Saturday 17 March 2018

Big-hitting 'Dr Ivo' threatens to test Murray's reflexes to the limit


Great Britain's Andy Murray and coach Amelie Mauresmo during practice at Wimbledon ahead of his return to action today
Great Britain's Andy Murray and coach Amelie Mauresmo during practice at Wimbledon ahead of his return to action today

Simon Briggs

Having revealed that he watched Toy Story 2 and Borat to relax in the build-up to his third-round match, Andy Murray should perhaps turn to the Austin Powers franchise in preparation for his meeting with Ivo Karlovic this afternoon.

Karlovic's nickname on the circuit is Dr Ivo - a reference to the caricature of Dr Evil, who is played by Mike Myers in the movies. The name has stuck because there is something slightly unnerving about Karlovic, a 6ft 10in Croat with a deadpan sense of humour.

A minor controversy blew up after his third-round win against Jo-Wilfried Tsonga, during which he saved a set point with a double-hit volley that should really have been ruled illegal. Asked in the post-match press conference what had been going through his mind at the time, he fixed the questioner with an intense stare and replied: "That I was extremely lucky. I liked it a lot."

According to Murray: "I think Ivo is quite quiet, but he has obviously got a fun side in the way he celebrates matches and stuff."

In any case, there were not too many smiles in Karlovic's interviews at Wimbledon three years ago, the last time he played Murray on Centre Court. After their second-round match, which Murray won 7-5, 6-7, 6-2, 7-6, the talk was all about the 11 foot-faults called against Karlovic's size-16 shoes. "I mean, what is this?" Karlovic asked afterwards. "Is it Davis Cup or is it Wimbledon? After this match, the whole credibility of this tournament went down for me. I feel cheated."

Murray is unlikely to receive so many generous donations today, so his cat-like reflexes will have to be at their best if he is to stop his opponent reeling off two-minute service games without trouble.

Already in this tournament, Karlovic has pinged down 136 aces even though he looks like he is simply flicking his wrist at the ball, as if reaching up to squash a fly on the ceiling with a rolled-up newspaper. And then a yellow blur is suddenly flying at up to 135mph.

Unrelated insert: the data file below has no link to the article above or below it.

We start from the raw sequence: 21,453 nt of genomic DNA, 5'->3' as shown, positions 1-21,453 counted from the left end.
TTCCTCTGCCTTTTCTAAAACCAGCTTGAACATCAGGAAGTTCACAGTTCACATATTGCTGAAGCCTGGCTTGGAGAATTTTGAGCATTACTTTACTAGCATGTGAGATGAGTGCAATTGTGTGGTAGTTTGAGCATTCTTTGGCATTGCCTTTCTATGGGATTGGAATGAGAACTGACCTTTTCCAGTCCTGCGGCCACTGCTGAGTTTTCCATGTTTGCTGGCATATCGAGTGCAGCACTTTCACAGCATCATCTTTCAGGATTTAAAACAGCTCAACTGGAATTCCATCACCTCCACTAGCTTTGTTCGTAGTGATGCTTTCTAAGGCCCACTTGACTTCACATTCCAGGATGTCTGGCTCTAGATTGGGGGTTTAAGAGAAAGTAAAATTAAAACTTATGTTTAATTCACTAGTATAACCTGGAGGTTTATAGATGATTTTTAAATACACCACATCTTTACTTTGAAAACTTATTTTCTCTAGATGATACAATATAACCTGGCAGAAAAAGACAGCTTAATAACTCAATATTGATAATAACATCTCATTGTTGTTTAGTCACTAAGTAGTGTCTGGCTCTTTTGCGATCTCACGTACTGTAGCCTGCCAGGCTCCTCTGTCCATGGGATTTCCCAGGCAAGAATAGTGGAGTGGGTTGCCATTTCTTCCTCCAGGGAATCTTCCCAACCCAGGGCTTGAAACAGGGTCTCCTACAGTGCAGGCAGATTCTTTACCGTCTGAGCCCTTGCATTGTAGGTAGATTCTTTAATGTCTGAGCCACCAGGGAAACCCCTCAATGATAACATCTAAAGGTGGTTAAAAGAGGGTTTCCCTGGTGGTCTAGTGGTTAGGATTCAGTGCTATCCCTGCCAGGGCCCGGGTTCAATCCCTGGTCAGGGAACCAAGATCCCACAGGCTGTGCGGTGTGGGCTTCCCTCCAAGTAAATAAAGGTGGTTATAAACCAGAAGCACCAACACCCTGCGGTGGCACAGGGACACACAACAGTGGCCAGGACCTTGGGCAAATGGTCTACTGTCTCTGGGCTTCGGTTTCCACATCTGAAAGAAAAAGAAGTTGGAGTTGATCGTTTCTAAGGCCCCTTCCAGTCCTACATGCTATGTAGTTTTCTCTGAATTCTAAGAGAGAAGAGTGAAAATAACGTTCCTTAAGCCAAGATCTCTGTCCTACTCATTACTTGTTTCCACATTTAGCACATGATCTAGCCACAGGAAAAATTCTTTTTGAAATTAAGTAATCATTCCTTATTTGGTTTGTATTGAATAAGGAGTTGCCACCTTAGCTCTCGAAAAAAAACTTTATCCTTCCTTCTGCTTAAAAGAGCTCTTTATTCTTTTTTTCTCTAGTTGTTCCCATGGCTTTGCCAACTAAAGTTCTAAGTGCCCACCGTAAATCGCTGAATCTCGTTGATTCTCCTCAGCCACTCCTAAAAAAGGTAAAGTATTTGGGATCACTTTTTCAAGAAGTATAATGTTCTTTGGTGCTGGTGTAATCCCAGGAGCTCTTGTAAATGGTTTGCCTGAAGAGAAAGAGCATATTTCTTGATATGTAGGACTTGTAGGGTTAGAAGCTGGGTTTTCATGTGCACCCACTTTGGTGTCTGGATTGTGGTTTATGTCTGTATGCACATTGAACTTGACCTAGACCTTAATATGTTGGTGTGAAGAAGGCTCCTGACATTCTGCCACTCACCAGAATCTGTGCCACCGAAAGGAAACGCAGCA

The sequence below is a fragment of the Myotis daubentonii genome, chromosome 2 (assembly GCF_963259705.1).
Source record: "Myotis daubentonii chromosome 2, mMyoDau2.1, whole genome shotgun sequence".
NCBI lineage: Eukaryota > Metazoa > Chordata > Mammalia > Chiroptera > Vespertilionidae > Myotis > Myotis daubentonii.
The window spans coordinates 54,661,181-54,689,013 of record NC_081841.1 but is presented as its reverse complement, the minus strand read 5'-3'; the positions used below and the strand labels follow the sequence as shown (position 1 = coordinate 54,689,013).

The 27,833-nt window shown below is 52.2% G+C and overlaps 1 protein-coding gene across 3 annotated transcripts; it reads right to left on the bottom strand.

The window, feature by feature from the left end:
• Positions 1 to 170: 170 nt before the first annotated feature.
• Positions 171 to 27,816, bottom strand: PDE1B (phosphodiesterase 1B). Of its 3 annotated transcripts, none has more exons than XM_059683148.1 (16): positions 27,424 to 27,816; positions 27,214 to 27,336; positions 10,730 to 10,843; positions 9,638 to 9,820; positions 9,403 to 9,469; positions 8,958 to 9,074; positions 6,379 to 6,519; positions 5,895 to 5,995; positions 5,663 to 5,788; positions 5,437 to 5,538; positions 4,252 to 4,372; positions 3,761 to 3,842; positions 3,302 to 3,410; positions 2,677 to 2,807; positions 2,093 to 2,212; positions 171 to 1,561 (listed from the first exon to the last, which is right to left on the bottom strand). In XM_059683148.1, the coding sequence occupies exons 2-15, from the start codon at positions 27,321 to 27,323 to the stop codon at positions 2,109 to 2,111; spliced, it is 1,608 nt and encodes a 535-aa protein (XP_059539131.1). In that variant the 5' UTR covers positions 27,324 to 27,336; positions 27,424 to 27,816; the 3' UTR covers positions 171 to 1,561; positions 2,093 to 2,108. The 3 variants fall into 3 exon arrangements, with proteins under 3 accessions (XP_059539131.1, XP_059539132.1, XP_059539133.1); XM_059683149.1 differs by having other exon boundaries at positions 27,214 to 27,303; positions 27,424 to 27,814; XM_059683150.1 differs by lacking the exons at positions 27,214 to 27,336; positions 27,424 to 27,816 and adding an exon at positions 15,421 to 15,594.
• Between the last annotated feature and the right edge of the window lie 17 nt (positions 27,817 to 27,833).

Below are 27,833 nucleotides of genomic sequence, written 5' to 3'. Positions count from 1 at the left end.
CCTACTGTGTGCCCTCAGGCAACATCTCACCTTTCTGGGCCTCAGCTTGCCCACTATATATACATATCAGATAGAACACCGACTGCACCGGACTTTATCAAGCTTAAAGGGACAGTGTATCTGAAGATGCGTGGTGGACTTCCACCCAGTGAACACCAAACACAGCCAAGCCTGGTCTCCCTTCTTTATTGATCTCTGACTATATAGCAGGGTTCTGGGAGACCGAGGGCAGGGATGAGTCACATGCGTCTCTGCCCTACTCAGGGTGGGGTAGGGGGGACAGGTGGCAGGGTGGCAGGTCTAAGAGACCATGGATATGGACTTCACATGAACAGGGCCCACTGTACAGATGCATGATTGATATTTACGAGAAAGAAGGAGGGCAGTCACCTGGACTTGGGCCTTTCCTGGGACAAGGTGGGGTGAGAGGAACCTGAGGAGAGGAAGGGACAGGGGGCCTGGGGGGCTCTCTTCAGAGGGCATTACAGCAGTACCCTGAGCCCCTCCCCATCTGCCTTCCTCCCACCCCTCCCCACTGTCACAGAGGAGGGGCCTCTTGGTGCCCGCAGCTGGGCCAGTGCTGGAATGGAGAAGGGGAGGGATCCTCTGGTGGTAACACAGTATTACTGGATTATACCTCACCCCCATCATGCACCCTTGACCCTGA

Murray, who was fascinated by the match in Halle a fortnight ago when Karlovic broke the ATP record by hitting 45 aces against Tomas Berdych, said: "What I normally do before I play the big servers is to get the coach or hitting partner to stand just behind the service line and then try to hit aces at me for 10 to 15 minutes.

"I was watching the live-score app (during the Halle match) in one of the rain delays at Queen's. They were pretty amazing numbers, and everyone was talking about it."

When playing Karlovic, it is essential to hold your own service games, something Murray managed to do throughout their 2012 meeting. He sent a chill through the crowd when he clutched at his serving shoulder on Saturday during a topsy-turvy 6-2, 6-2, 1-6, 6-1 win over Andreas Seppi.

Happily, though, this turned out to be a niggle rather than a tear. Murray was tactful in the interview room on Saturday night. He did acknowledge that Seppi's seven-minute injury time-out had caused his shoulder to stiffen up in the chilly evening breeze, but also pointed out that his opponent was well known as a fair and sportsmanlike competitor. "Andreas isn't like that," he said. "I've never ever seen any issues (with him) on the tour."

On the broader issue of medical time-outs, however, Murray yesterday used his BBC column to argue in favour of abolition. Asked whether the rules on toilet and treatment breaks should be altered to prevent cynical exploitation, he replied "Yes, they should be. Why not? They could get rid of the medical time-outs. You can't get rid of toilet breaks but you could have them at the end of the set.

"Normally the toilets are right by the side of the court. Normally they are right there and there's no reason for a toilet break to last 10 minutes. But sometimes we play for four or five hours and you're drinking so many fluids, you can't get rid of them altogether - what if someone needs to go?

"You don't want to see what might happen on the court!" (© Daily Telegraph, London)

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